Conversation at Bonow’s provides fellowship, understanding

To the Editor:

It was cold and dreary on Sunday. But inside Carol Bonow’s home off a rural side street in Milford, French hors devours and Champagne brightened the day.

So did the conversation. 

After receiving numerous phone calls – both national and international – for her opinion on the tragedies that took place in Paris last January where French satirists from Charlie Hebdo were among 17 people murdered, Carol, a self-proclaimed Francophile whose career as French teacher and tour guide to France has spanned four decades, saw a need to reach out.

Carol contacted the Cabinet Press and told them about her idea – to invite area residents to her home to process what took place within the unique context of French culture, history and it’s people- all things she loves. The invitation was published in the Jan. 21 edition.

Looking out a large bay window onto yet another snowfall, six of us gathered in Carol’s living room as our host seemed to spin gold on a daunting topic. Though we were discussing a tragic moment in recent French history, Carol saw our gathering as a chance for each of us to delve deeper into ourselves, rather than our political pundits for meaning. She reminded us what resilience means. “We can reject the negativity and sadness that transpires when the geopolitics of the world diminish our power. But don’t just regret. We can all do something.”  

As her presentation and subsequent discussion progressed, Carol summarized her philosophy on life, drawing from French philosopher, Voltaire, and then, examples of individuals who have inspired her personally and with whom she has collaborated for her latest business innovation: Creative Genius Tours.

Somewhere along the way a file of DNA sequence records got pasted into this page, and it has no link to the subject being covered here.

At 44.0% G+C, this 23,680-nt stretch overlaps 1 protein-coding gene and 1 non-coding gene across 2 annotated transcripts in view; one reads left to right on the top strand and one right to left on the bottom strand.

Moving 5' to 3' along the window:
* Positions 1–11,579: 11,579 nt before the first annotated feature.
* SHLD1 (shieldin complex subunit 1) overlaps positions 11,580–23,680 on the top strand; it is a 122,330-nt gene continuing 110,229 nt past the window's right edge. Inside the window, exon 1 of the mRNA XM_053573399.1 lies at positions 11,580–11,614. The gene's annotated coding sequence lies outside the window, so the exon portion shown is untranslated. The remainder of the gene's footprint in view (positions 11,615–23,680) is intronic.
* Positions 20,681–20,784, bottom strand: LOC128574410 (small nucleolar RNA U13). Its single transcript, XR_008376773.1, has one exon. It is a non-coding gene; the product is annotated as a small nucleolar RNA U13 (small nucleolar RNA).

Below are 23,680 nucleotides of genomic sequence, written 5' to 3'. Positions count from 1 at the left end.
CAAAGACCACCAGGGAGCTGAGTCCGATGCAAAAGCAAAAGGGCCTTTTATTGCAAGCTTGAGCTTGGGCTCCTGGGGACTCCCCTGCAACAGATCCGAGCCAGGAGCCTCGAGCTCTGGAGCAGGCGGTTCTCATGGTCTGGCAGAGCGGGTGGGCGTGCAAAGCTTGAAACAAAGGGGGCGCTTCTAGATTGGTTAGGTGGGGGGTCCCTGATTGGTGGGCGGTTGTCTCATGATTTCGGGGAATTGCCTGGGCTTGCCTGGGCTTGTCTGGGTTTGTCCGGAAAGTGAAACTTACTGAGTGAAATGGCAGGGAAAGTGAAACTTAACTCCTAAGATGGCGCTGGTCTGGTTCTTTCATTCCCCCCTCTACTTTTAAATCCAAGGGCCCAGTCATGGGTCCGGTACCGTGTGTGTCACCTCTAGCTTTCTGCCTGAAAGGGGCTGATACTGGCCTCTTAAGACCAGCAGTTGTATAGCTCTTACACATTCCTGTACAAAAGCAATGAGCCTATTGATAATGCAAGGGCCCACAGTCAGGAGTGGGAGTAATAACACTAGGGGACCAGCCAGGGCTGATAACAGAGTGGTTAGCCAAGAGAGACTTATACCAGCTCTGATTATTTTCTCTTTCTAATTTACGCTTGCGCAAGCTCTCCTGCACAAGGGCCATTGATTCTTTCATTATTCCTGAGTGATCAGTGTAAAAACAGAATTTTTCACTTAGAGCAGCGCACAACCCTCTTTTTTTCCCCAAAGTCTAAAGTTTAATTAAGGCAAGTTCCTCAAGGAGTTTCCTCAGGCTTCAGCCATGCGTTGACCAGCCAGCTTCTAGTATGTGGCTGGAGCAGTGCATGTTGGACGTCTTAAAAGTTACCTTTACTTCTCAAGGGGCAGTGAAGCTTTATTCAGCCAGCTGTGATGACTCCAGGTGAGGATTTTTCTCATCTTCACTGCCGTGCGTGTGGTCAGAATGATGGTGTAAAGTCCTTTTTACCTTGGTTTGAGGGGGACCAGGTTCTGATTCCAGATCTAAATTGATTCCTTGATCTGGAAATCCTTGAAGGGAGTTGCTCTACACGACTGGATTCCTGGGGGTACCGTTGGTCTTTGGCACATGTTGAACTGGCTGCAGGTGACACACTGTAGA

“We can look at Lilly Yeh, whose sculpture pyramid at the site of the genocide in Rwanda expresses what she believes – that to truly honor the dead, we have to bring beauty and to remember them in that light.

“And then there is my friend, Irv Borowsky, who gave back to the world by creating a museum for his collection of contemporary glass as a symbol for what is breakable and fragile in life – both glass and freedom.”

Without even taking a breath, Carol continued, “ And then there’s Ida Newman. This 102-year-old woman re-furbished the old-fashioned ’Smith Slide’ at Fairmont Park in Philadelphia, a hand-hewn 10-feet-high, 13-feet-wide and 44-foot-long maple wooden slide – a place where children from all socioeconomic and religious backgrounds can play in harmony and safety.” Carol toasted the day,” A votre sante” and then she laughed, “We are not so unlike these creators. We can each give back to the world something of ourselves that will bring lasting healing.” 

Thank you to the Milford Cabinet and to Carol Bonow for reaching out beyond borders and for providing a venue where a sense of fellowship and understanding could emerge about how we can engage the world and its misfortunes with vision.

If you’d like learn more about Carol’s custom tours, she can be reached at 673-6715. Currently she is registering trips for both her grandparent/grandchild tour to France and her Creative Genius Tour to Philadelphia.

Betsy Campbell